Kerry Magro on Organization, Autism Self Advocacy and More [Interview]

Kerry Magro dishes on organization, his start on the autism self-advocacy journey, high school advice and more in this interview, conducted via email by 11 year-old Alexander Ownby.

Alex: When did you first learn about your diagnosis?
Kerry: I learned first about my diagnosis when I was about 11-12 but wouldn’t really understand what autism meant in terms of my overall development till years later. I knew since I was 5 I was “Special” but didn’t know much more than that.

How did it make you feel?
Uncertain. For most of my time in Special Need classrooms I knew no one else with autism as most of the kids were under different learning disabilities such as Dyslexia, ADD and ADHD. As I got older though I understood more and more about autism. It was a really hard feeling to grasp overall.

What were your biggest challenges in middle school, if you remember? How did you overcome those challenges?
Transitioning was probably the biggest. After 4th grade I transferred to an out of district school for individuals with learning disabilities where I came in not knowing anyone. I was able to overcome most of those challenges though by getting more involved in theater along with other interests. I’ve always found it easier to face challenges by being able to surround yourself with passions you have for yourself.

Did you have problems with organization? If so, how did you get organized?
YES! Absolutely. Lots of problems with organization growing up. One of the main things was I usually didn’t like to organize because it meant sometimes having to think about several things at once. Things like organizing my room, doing my homework, going to different classes etc. was always hard for me. Once I was able to get into a routine I didn’t want to leave that. To this day I can say I still deal with some organization difficulties but one of the ways I was able to progress was having a supportive family who were full of planners. Made me have role-models to shadow what I was doing to see what I was doing right and wrong.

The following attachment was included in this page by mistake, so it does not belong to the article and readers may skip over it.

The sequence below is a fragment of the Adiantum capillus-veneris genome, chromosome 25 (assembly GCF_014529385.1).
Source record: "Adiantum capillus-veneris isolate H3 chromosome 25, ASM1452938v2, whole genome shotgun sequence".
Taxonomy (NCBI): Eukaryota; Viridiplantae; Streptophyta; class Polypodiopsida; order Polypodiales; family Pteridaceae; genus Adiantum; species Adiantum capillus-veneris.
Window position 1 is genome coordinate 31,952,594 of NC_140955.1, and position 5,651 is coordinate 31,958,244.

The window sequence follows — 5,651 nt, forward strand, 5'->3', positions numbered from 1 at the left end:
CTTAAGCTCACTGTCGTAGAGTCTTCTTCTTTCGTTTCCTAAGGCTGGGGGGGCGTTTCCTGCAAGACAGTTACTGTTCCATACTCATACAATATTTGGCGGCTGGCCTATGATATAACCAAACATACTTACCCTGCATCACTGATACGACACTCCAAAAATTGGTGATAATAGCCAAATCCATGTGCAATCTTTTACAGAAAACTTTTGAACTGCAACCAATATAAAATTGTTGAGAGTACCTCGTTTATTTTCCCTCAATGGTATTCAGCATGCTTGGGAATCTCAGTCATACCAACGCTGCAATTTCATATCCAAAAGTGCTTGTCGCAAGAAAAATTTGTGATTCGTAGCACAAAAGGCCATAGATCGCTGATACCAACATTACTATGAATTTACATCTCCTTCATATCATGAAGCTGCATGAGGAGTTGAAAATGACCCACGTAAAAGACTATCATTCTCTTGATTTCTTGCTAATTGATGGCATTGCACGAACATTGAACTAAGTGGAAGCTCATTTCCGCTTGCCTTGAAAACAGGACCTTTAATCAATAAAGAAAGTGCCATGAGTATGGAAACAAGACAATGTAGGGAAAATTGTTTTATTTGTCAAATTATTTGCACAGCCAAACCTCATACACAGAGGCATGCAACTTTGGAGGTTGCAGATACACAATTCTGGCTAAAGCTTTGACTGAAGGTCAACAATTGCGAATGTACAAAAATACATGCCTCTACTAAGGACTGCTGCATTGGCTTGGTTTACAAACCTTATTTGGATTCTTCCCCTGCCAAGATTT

How did you get started with self-advocacy?
My true calling to Self-Advocacy started when I was a College Freshman in 07. It became very obvious to me within the first few weeks of school that autism in college wasn’t a very talked about topic. Because of this I set out to become a self-advocate for individuals with disabilities. It also helped that growing up I was a big Community Service guy which made this transition to helping others in this field easier.

Any advice for high school?
Go in with a plan. Most but not all autistic individuals have the ability to focus on their key interests for long periods of time. I’d recommend putting yourself into groups/extra curricular activities that excite you and than use that excitement to shape your entire school experience. It’s also important to go in knowing what accommodations you may need and taking advantage of all of your IEP meetings by attending them and asking as many questions as you feel are necessary to truly understand the process.

About Kerry

Kerry Magro, 25, is a National Motivational Speaker and Award Winning Autism Self-Advocate. Kerry was diagnosed with PDD-NOS at the age of 4. Today along with speaking frequently around the U.S. about his life on the spectrum also works as a column writer for Autism After 16 and Co-Host of Autism Radio. In 2010 Kerry was chosen to help work on The Motion Picture Joyful Noise starring Queen Latifah and Dolly Parton. Later this year Kerry hopes to receive Non-Profit Status for his business “KFM Making A Difference” while completing work on his first novel. You can contact Kerry for more information at visiting him on Facebook here.

About Melissa

Melissa is the mother of two children on the autism spectrum and strives to provide information about all aspects of autism through her blog, The Autism Education Site. Follow Melissa on Twitter. Like me on Facebook.

© Melissa Hincha-Ownby and The Autism Education Site, 2008-2014.


  1. This is a great article, thanks for sharing! My oldest son as autism.


  1. [...] Organization is a big challenge for tweens and teens and is even more of a challenge for children with autism. My son, Alex, is an 11 year-old sixth-grader and organization is without a doubt his biggest educational challenge. It even ranks higher than social issues for him. Over the years, we’ve tried several different methods to help him stay organized and today I figured I’d share four of the more successful ideas with you. [...]